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  India   All India  06 Apr 2017  When red star rose

When red star rose

Published : Apr 6, 2017, 5:11 am IST
Updated : Apr 6, 2017, 6:35 am IST

The first elected Communist ministry of India was sworn in under EMS’ leadership 60 years ago on April 5.

E.M.S. Namboodiripad being sworn in as the first chief minister of Kerala on April 5, 1957.
 E.M.S. Namboodiripad being sworn in as the first chief minister of Kerala on April 5, 1957.

On April 5, 1957, the government, led by the Communist Party of India (prior to split), came to power in Kerala. Many acclaim it as the first ever elected Communist government. But EMS Namboodiripad, who had headed that government, in one of his columns, stated that it was incorrect. He wrote that Cheddi Barret Jagan, a Marxist-Leninist, had become chief minister of British Guayana in 1953 and was overthrown in 133 days. Nevertheless, the assuming of office by the Communists in Kerala, who had a facile win in the 1957 elections, was an event which drew international attention.

But it needs mention that power to communists arrived late in Kerala due to the anxiety of the Congress to prevent communists from coming to power. In the 1954 elections to Travancore-Cochin assembly, the Left Front comprising Communists, Revolutionary Socialist Party and Kerala Socialist Party, which had an understanding with the Praha Socialist Party, were in a majority, though Congress was the single largest party.


The ingenious tactics of the Congress prevented Communists from coming to power in a coalition in 1954. Congress with 45 seats in the assembly offered to support (without sharing power) the PSP with 19 members. This is in fact the forerunner to the Charan Singh and the Chandrasekhar experiments at the national level much later in 1979 and 1991 respectively.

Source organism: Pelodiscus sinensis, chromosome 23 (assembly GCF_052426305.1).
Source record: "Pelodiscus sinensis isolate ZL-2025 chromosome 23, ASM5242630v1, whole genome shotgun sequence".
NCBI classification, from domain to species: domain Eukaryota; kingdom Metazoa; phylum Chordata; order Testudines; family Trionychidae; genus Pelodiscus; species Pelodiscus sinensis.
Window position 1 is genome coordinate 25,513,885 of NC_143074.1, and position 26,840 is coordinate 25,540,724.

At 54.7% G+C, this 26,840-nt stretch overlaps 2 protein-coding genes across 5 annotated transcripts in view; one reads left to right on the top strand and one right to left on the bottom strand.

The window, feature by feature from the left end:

Analysts have long held that Kerala went against the grain in electing Communists to power contrary to the national trend. Seldom has it been discussed that Communists could achieve a victory in Kerala in the then prevailing adverse international climate after Krushchev' s Stalin revelations at the 20th Congress of Communist Party of Soviet Union (CPSU) and Soviet intervention in Hungary, both in 1956.


These events triggered a crisis in Communist movements, especially in the parties of the West. Indian Communists had their own quota of differences on what attitude to be taken towards the Congress, led by Nehru, which imprinted the slogan of building a socialistic pattern of society and public sector reaching commanding heights of the economy in 1956. Eventually, this led to the split in the Communist party in 1964.

In the present era of electoral politics, when the far right is becoming adept in social engineering, the strategy adopted by the Communists then, especially its leaders, is worth recalling. Mannathu Padmanabhan and Nair Service Society were on the same page against the Congress. This was effectively exploited in the selection of candidates in Travancore-Cochin area by the Communists. The party fielded candidates, anticipating NSS support. In Malabar area, of course, the Communists had developed a mass base by being in the forefront of agrarian struggles and social reform movements.


Insulation from adverse international headwinds and a careful social engineering by the Kerala leadership saw the Communists romping home with a razor thin margin and forming a government, which initiated many pioneering reforms. But the counter engineering by organising all caste organisations of Hindus and minority denominations saw the communist government being dismissed despite having a parliamentary majority.

In the next election in 1960, the vote share of the Communists rose to 43 percent, but they tasted defeat against a coalition of Congress, PSP and Muslim League. Thus began an era of coalitions in Kerala, about which much has been said and experienced.


The writer is a commentator on polity

Tags: communist party of india, ems namboodiripad, mannathu padmanabhan